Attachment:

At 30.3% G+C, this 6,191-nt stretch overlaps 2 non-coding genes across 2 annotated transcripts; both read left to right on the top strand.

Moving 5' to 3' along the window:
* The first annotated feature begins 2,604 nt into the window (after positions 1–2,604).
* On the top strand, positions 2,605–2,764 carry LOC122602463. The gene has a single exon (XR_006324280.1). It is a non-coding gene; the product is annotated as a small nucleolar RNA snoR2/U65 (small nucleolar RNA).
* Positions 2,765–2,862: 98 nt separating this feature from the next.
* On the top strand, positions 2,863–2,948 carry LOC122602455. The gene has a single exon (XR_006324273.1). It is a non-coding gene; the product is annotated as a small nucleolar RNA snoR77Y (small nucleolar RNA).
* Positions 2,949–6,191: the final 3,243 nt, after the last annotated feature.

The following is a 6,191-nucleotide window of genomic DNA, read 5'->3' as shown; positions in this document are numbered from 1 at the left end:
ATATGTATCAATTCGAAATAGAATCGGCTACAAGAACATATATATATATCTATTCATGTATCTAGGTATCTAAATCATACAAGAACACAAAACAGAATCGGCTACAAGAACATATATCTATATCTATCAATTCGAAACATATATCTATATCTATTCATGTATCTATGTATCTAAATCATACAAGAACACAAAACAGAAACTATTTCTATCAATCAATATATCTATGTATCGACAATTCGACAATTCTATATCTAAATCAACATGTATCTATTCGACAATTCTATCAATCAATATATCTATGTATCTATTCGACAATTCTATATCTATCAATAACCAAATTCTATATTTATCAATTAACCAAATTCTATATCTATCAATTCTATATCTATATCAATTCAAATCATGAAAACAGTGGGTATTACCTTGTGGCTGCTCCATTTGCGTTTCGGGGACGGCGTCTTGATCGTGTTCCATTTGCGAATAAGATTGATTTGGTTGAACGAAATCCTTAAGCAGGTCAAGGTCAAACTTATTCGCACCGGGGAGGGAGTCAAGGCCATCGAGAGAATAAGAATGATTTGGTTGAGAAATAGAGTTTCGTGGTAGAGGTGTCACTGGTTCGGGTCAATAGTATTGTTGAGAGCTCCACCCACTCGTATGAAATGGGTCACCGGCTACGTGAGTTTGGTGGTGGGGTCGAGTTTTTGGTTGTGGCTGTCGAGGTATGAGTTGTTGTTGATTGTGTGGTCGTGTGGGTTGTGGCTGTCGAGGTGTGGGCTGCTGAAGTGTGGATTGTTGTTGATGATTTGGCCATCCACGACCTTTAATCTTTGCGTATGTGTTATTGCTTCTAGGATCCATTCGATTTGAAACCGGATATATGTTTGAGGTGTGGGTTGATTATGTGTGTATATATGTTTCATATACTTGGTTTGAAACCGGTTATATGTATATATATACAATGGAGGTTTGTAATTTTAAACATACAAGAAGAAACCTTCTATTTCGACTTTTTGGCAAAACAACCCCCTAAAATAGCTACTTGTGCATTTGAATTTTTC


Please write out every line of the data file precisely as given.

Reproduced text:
At 30.3% G+C, this 6,191-nt stretch overlaps 2 non-coding genes across 2 annotated transcripts; both read left to right on the top strand.

Moving 5' to 3' along the window:
* The first annotated feature begins 2,604 nt into the window (after positions 1–2,604).
* On the top strand, positions 2,605–2,764 carry LOC122602463. The gene has a single exon (XR_006324280.1). It is a non-coding gene; the product is annotated as a small nucleolar RNA snoR2/U65 (small nucleolar RNA).
* Positions 2,765–2,862: 98 nt separating this feature from the next.
* On the top strand, positions 2,863–2,948 carry LOC122602455. The gene has a single exon (XR_006324273.1). It is a non-coding gene; the product is annotated as a small nucleolar RNA snoR77Y (small nucleolar RNA).
* Positions 2,949–6,191: the final 3,243 nt, after the last annotated feature.

The following is a 6,191-nucleotide window of genomic DNA, read 5'->3' as shown; positions in this document are numbered from 1 at the left end:
ATATGTATCAATTCGAAATAGAATCGGCTACAAGAACATATATATATATCTATTCATGTATCTAGGTATCTAAATCATACAAGAACACAAAACAGAATCGGCTACAAGAACATATATCTATATCTATCAATTCGAAACATATATCTATATCTATTCATGTATCTATGTATCTAAATCATACAAGAACACAAAACAGAAACTATTTCTATCAATCAATATATCTATGTATCGACAATTCGACAATTCTATATCTAAATCAACATGTATCTATTCGACAATTCTATCAATCAATATATCTATGTATCTATTCGACAATTCTATATCTATCAATAACCAAATTCTATATTTATCAATTAACCAAATTCTATATCTATCAATTCTATATCTATATCAATTCAAATCATGAAAACAGTGGGTATTACCTTGTGGCTGCTCCATTTGCGTTTCGGGGACGGCGTCTTGATCGTGTTCCATTTGCGAATAAGATTGATTTGGTTGAACGAAATCCTTAAGCAGGTCAAGGTCAAACTTATTCGCACCGGGGAGGGAGTCAAGGCCATCGAGAGAATAAGAATGATTTGGTTGAGAAATAGAGTTTCGTGGTAGAGGTGTCACTGGTTCGGGTCAATAGTATTGTTGAGAGCTCCACCCACTCGTATGAAATGGGTCACCGGCTACGTGAGTTTGGTGGTGGGGTCGAGTTTTTGGTTGTGGCTGTCGAGGTATGAGTTGTTGTTGATTGTGTGGTCGTGTGGGTTGTGGCTGTCGAGGTGTGGGCTGCTGAAGTGTGGATTGTTGTTGATGATTTGGCCATCCACGACCTTTAATCTTTGCGTATGTGTTATTGCTTCTAGGATCCATTCGATTTGAAACCGGATATATGTTTGAGGTGTGGGTTGATTATGTGTGTATATATGTTTCATATACTTGGTTTGAAACCGGTTATATGTATATATATACAATGGAGGTTTGTAATTTTAAACATACAAGAAGAAACCTTCTATTTCGACTTTTTGGCAAAACAACCCCCTAAAATAGCTACTTGTGCATTTGAATTTTTC